Having first aired in 1975, tuning in to watch the Late Late Toy Show Christmas special on RTE live has become one of the most popular Christmas traditions in Ireland for many Irish people. Featuring the coolest kids toys of the year, as well as performances and entertainment, this special television event attracts an average of 1.3 million viewers a year.

5. Getting selection boxes – who doesn’t love chocolate?

Selection boxes are a common gift in Irish households during Christmas, giving them to loved ones is one of the top 10 Christmas traditions in Ireland.

The truth is you’re never too old for an assortment of chocolate bars, packed in a colourful box at Christmastime.

While this remains one of the most popular gifts for children on the Emerald Isle, there’s nothing quite like receiving one of these boxes of joy at any age.

These are best enjoyed beside the fire while watching The Grinch or The Polar Express.

4. A carb-heavy Christmas dinner – we love our taters 

Eating lots of potatoes during our Christmas dinner means it's one of the top 10 Christmas traditions in Ireland.

One of the best Christmas traditions in Ireland is the dinner, and one thing you’ll notice about the Irish Christmas dinner is, perhaps unsurprisingly, the 1000+ variations of cooked potatoes we manage to stuff on our plate.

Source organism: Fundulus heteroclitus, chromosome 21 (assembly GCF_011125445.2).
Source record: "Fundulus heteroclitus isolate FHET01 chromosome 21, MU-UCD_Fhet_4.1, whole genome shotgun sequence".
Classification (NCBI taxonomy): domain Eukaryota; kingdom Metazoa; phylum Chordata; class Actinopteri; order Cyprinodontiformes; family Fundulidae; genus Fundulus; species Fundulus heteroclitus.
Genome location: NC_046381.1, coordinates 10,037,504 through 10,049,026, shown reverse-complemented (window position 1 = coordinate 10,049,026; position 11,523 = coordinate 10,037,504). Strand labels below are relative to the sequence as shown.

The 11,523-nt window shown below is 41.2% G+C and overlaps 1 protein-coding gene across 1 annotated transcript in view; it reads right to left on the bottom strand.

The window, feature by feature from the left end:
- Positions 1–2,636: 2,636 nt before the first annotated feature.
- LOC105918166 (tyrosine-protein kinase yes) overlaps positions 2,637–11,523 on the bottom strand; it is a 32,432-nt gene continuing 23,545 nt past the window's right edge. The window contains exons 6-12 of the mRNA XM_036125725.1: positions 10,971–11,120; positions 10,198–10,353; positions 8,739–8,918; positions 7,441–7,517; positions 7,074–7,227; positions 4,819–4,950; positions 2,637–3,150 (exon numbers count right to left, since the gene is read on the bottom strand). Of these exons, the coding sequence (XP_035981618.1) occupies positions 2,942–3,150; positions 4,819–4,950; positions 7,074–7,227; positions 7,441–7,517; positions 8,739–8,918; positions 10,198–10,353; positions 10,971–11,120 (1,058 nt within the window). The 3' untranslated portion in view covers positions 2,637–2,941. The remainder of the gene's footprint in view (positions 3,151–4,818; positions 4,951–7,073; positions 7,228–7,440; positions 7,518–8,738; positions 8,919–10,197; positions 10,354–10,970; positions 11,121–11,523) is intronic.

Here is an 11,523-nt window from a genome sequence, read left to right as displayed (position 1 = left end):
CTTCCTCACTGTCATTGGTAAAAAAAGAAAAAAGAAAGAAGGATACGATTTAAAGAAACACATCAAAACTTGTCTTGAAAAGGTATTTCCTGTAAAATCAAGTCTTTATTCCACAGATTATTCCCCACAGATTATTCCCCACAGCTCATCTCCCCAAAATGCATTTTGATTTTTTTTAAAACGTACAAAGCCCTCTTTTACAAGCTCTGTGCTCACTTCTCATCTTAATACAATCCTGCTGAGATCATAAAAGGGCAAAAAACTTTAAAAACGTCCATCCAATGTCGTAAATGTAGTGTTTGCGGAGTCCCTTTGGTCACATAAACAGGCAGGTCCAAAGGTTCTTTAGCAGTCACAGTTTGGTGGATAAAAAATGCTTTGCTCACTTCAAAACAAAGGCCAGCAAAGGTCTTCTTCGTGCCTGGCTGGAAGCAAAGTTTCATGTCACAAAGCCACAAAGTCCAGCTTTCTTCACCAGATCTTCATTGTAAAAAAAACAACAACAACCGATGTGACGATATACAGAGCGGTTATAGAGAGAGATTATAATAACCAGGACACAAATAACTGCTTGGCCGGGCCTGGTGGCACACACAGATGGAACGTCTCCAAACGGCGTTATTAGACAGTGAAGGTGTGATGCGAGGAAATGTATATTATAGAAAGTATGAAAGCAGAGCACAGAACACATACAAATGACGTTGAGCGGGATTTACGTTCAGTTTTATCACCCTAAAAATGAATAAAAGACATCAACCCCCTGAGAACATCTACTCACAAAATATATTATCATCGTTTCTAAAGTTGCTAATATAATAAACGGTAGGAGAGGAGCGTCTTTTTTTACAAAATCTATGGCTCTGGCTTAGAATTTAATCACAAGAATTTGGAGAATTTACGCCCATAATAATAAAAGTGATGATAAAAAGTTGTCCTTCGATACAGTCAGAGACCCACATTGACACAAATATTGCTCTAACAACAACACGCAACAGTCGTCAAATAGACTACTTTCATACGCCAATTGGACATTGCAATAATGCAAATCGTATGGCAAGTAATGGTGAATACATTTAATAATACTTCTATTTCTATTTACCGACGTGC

Roasted, boiled, mashed, champ – you name it, we’ll have included it!

3. Hanging the holly and mistletoe – for festive decorations

Hanging holly and mistletoe for Christmas is a big part of our Irish traditions.

Did you know the custom of hanging holly above your front door during winter originated in Ireland? 

Holly and mistletoe are synonymous with Christmas, but for ancient Ireland, they were seen as more than pretty decorations.

Holly was believed by ancient Irish people to protect during the darkest nights of the year, while mistletoe was known for its healing qualities. The latter was even banned at one point as it was seen as a symbol of paganism.

2. The Wren Boy procession – a throwback to our Pagan history

The Wren Boy procession happens on Boxing Day, a throwback to our Pagan roots.
Credit: @mrperil / Instagram

St. Stephen’s Day, which falls on December 26th, holds a particular significance in Ireland. Traditionally, this is the day when the ‘Wren Boys’ come out.

Harkening back to Ireland’s strong Pagan history, this festivity involves dressing up in straw suits or other costumes, and marching through streets, pubs, and even local hospitals while singing and playing instruments joyfully.

If it sounds like mayhem, it’s because it is – but pretty fun too.

1. The Christmas swim at Sandycove – brave the freezing cold

The Christmas swim at Sandycove is a big tradition in Ireland, no matter how cold it is.

While most people prefer to spend Christmas day tucked up inside munching on chocolate, some brave (or mad, depending on how you look at it) souls prefer to spend the feast day diving into freezing cold water in Sandycove, Dublin.

Believe it or not, the Christmas swim has become an insanely popular event, with numbers increasing every year.